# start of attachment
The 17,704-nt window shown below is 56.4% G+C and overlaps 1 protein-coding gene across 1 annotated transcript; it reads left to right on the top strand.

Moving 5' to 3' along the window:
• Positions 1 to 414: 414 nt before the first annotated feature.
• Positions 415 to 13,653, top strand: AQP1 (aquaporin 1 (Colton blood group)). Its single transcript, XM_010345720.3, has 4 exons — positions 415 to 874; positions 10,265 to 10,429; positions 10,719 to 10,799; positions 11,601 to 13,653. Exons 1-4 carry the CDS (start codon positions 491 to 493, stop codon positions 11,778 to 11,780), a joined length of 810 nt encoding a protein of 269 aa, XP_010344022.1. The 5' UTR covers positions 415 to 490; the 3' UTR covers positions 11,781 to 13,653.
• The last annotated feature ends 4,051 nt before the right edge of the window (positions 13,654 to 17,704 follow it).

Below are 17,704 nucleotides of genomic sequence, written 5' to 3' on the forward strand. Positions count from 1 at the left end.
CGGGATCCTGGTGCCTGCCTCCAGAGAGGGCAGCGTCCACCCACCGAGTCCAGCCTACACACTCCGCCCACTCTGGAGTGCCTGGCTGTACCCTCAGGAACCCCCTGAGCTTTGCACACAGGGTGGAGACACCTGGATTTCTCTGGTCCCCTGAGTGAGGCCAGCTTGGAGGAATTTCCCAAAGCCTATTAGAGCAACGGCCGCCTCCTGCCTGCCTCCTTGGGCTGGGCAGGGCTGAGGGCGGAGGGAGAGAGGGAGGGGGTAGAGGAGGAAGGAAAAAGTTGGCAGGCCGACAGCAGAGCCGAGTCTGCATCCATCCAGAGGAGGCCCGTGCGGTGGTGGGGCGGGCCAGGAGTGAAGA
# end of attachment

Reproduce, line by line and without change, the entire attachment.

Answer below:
The 17,704-nt window shown below is 56.4% G+C and overlaps 1 protein-coding gene across 1 annotated transcript; it reads left to right on the top strand.

Moving 5' to 3' along the window:
• Positions 1 to 414: 414 nt before the first annotated feature.
• Positions 415 to 13,653, top strand: AQP1 (aquaporin 1 (Colton blood group)). Its single transcript, XM_010345720.3, has 4 exons — positions 415 to 874; positions 10,265 to 10,429; positions 10,719 to 10,799; positions 11,601 to 13,653. Exons 1-4 carry the CDS (start codon positions 491 to 493, stop codon positions 11,778 to 11,780), a joined length of 810 nt encoding a protein of 269 aa, XP_010344022.1. The 5' UTR covers positions 415 to 490; the 3' UTR covers positions 11,781 to 13,653.
• The last annotated feature ends 4,051 nt before the right edge of the window (positions 13,654 to 17,704 follow it).

Below are 17,704 nucleotides of genomic sequence, written 5' to 3' on the forward strand. Positions count from 1 at the left end.
CGGGATCCTGGTGCCTGCCTCCAGAGAGGGCAGCGTCCACCCACCGAGTCCAGCCTACACACTCCGCCCACTCTGGAGTGCCTGGCTGTACCCTCAGGAACCCCCTGAGCTTTGCACACAGGGTGGAGACACCTGGATTTCTCTGGTCCCCTGAGTGAGGCCAGCTTGGAGGAATTTCCCAAAGCCTATTAGAGCAACGGCCGCCTCCTGCCTGCCTCCTTGGGCTGGGCAGGGCTGAGGGCGGAGGGAGAGAGGGAGGGGGTAGAGGAGGAAGGAAAAAGTTGGCAGGCCGACAGCAGAGCCGAGTCTGCATCCATCCAGAGGAGGCCCGTGCGGTGGTGGGGCGGGCCAGGAGTGAAGA